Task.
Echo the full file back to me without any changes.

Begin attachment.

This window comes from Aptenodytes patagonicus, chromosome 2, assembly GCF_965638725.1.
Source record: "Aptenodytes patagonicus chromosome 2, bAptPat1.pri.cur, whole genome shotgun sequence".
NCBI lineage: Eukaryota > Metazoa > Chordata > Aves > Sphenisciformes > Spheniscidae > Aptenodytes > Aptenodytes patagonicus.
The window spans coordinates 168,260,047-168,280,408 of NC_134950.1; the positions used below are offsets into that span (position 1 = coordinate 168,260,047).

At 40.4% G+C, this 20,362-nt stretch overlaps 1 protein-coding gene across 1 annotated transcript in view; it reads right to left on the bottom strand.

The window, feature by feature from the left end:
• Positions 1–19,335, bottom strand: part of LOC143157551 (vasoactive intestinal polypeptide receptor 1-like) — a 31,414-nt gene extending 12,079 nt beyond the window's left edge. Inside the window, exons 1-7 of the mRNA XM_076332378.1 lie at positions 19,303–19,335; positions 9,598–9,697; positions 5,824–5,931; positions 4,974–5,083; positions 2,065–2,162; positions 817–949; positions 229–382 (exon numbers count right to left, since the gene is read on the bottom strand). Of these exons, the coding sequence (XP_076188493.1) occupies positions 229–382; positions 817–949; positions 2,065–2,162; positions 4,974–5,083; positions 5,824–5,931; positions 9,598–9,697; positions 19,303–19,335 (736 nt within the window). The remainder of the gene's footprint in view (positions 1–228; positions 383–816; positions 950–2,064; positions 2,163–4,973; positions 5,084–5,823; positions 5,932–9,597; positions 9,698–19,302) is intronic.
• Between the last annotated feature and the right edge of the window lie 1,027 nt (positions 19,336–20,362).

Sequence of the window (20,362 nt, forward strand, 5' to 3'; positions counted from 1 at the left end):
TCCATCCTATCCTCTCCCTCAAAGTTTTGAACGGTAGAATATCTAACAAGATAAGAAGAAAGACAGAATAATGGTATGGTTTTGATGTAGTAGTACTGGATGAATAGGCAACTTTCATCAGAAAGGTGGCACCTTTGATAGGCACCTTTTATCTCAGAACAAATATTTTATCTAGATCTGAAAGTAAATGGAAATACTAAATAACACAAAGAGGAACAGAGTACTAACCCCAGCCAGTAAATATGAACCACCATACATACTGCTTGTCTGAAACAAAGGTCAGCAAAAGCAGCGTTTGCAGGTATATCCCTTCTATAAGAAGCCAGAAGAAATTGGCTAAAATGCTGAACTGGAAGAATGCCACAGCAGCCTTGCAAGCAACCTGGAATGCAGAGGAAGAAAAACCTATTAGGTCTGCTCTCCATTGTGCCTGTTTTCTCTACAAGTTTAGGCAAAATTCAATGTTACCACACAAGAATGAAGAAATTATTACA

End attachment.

This window comes from Aptenodytes patagonicus, chromosome 2, assembly GCF_965638725.1.
Source record: "Aptenodytes patagonicus chromosome 2, bAptPat1.pri.cur, whole genome shotgun sequence".
NCBI lineage: Eukaryota > Metazoa > Chordata > Aves > Sphenisciformes > Spheniscidae > Aptenodytes > Aptenodytes patagonicus.
The window spans coordinates 168,260,047-168,280,408 of NC_134950.1; the positions used below are offsets into that span (position 1 = coordinate 168,260,047).

At 40.4% G+C, this 20,362-nt stretch overlaps 1 protein-coding gene across 1 annotated transcript in view; it reads right to left on the bottom strand.

The window, feature by feature from the left end:
• Positions 1–19,335, bottom strand: part of LOC143157551 (vasoactive intestinal polypeptide receptor 1-like) — a 31,414-nt gene extending 12,079 nt beyond the window's left edge. Inside the window, exons 1-7 of the mRNA XM_076332378.1 lie at positions 19,303–19,335; positions 9,598–9,697; positions 5,824–5,931; positions 4,974–5,083; positions 2,065–2,162; positions 817–949; positions 229–382 (exon numbers count right to left, since the gene is read on the bottom strand). Of these exons, the coding sequence (XP_076188493.1) occupies positions 229–382; positions 817–949; positions 2,065–2,162; positions 4,974–5,083; positions 5,824–5,931; positions 9,598–9,697; positions 19,303–19,335 (736 nt within the window). The remainder of the gene's footprint in view (positions 1–228; positions 383–816; positions 950–2,064; positions 2,163–4,973; positions 5,084–5,823; positions 5,932–9,597; positions 9,698–19,302) is intronic.
• Between the last annotated feature and the right edge of the window lie 1,027 nt (positions 19,336–20,362).

Sequence of the window (20,362 nt, forward strand, 5' to 3'; positions counted from 1 at the left end):
TCCATCCTATCCTCTCCCTCAAAGTTTTGAACGGTAGAATATCTAACAAGATAAGAAGAAAGACAGAATAATGGTATGGTTTTGATGTAGTAGTACTGGATGAATAGGCAACTTTCATCAGAAAGGTGGCACCTTTGATAGGCACCTTTTATCTCAGAACAAATATTTTATCTAGATCTGAAAGTAAATGGAAATACTAAATAACACAAAGAGGAACAGAGTACTAACCCCAGCCAGTAAATATGAACCACCATACATACTGCTTGTCTGAAACAAAGGTCAGCAAAAGCAGCGTTTGCAGGTATATCCCTTCTATAAGAAGCCAGAAGAAATTGGCTAAAATGCTGAACTGGAAGAATGCCACAGCAGCCTTGCAAGCAACCTGGAATGCAGAGGAAGAAAAACCTATTAGGTCTGCTCTCCATTGTGCCTGTTTTCTCTACAAGTTTAGGCAAAATTCAATGTTACCACACAAGAATGAAGAAATTATTACA